Critical Incidents are events that occur outside the usual range of experiences. They are so powerful and sudden that they can overwhelm a person's ability to cope. Critical incident management has emerged as an effective method for the provision of psychological support in the wake of a critical incident or traumatic event. The history of crisis management commonly involves singular, time-limited interventions. As crisis intervention evolves, more sophisticated multi-component crisis intervention systems that go beyond a single quick fix solution have also emerged. In this course, participants will gain an understanding of critical incident management including common intervention modalities.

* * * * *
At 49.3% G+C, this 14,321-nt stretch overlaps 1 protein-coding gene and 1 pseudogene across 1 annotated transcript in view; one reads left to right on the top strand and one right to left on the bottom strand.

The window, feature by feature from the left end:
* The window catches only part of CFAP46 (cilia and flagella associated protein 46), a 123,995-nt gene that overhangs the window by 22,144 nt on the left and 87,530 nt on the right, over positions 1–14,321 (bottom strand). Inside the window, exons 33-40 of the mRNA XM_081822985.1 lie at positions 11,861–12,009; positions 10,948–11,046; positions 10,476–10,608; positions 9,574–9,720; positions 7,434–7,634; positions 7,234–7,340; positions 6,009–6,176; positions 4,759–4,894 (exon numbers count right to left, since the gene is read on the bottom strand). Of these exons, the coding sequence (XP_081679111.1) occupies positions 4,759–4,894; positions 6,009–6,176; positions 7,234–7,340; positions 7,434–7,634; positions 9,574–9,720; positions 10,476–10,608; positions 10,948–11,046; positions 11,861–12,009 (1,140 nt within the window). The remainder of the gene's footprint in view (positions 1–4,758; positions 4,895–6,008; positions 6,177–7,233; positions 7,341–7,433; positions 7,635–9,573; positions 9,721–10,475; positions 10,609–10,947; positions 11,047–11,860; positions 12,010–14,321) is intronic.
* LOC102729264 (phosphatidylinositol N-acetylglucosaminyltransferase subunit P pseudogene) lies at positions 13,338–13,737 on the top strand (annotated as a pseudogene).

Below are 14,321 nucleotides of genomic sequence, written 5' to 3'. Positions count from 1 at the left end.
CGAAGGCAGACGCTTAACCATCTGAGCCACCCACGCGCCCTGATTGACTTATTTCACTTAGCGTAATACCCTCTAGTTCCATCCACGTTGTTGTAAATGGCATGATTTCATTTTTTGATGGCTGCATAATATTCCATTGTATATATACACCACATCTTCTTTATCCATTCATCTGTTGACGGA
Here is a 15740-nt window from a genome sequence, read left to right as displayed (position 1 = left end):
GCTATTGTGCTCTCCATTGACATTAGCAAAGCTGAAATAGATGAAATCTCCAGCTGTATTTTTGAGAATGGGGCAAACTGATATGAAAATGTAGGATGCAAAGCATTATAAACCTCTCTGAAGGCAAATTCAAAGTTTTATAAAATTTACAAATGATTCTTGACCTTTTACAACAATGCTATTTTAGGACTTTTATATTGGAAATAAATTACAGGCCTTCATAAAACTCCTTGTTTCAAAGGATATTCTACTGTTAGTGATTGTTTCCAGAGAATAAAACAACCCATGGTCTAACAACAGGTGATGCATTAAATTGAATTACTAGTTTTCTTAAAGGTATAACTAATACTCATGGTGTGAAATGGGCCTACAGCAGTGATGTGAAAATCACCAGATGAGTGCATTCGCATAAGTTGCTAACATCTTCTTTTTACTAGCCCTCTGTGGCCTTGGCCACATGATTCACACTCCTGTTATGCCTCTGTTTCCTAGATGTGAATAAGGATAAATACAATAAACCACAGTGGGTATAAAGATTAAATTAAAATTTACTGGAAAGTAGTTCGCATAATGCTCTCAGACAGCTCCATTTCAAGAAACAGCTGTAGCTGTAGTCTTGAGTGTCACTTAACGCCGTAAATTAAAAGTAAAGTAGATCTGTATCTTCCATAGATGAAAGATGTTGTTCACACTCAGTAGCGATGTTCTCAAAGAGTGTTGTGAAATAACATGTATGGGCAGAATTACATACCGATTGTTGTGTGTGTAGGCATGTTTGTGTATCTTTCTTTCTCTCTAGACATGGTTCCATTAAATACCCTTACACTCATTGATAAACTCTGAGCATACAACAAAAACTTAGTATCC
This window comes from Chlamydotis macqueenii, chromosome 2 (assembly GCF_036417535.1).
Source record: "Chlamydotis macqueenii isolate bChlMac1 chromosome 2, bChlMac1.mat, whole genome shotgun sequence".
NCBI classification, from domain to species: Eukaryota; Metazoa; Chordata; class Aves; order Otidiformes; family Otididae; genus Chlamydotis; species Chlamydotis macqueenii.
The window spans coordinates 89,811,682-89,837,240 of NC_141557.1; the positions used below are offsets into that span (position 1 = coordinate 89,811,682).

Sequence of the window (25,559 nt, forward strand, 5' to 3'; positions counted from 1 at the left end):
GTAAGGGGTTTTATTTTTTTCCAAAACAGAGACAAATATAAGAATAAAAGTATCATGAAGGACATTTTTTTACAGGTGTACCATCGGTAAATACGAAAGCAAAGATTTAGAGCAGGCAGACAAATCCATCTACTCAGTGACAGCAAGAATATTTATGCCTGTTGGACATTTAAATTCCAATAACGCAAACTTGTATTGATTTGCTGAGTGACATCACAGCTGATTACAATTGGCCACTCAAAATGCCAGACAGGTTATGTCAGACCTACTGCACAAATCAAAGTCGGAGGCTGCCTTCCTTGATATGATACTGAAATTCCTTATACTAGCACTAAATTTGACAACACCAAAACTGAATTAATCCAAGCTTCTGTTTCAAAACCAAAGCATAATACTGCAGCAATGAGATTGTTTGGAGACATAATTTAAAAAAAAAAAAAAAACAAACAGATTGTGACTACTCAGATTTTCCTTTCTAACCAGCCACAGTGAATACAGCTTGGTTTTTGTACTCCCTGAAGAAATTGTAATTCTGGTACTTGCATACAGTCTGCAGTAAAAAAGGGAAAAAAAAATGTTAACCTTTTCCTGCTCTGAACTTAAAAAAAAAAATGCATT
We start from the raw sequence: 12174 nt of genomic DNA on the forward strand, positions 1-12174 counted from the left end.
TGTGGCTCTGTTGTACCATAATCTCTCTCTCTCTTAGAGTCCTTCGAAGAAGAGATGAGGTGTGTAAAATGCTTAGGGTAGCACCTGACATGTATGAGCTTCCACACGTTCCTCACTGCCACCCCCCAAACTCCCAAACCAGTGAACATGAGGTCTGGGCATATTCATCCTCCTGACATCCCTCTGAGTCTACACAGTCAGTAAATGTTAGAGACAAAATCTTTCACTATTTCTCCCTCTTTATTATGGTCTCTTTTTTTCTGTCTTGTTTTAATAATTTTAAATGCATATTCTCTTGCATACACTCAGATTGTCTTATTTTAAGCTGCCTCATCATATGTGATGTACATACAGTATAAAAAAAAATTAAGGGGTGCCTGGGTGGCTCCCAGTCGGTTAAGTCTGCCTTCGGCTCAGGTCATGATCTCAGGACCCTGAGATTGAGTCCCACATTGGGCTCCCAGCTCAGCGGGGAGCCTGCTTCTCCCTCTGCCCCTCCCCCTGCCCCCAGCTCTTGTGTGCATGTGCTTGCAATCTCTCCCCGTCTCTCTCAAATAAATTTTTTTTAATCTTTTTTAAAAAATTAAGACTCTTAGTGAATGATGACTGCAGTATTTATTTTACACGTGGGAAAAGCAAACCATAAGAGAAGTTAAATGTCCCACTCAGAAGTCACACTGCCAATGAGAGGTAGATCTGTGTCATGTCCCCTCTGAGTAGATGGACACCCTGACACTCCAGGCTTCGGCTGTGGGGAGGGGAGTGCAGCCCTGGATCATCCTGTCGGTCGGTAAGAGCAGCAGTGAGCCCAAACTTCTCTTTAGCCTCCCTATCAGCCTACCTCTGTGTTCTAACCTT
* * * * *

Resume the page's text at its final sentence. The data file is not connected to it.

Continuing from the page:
In this course you will learn: Types of crisis (Development, Situational and Complex); Crisis incident stress; Influential factors to individual reactions to Critical incident stress; Common reactions to crisis; Crisis Assessment (Triage assessment, Biopsychosocial and cultural assessment); Crisis Intervention (Faberow & Gordon model; Critical Incident stress debriefing; Robert's seven stage crisis model; Facilitating family and community adaptation).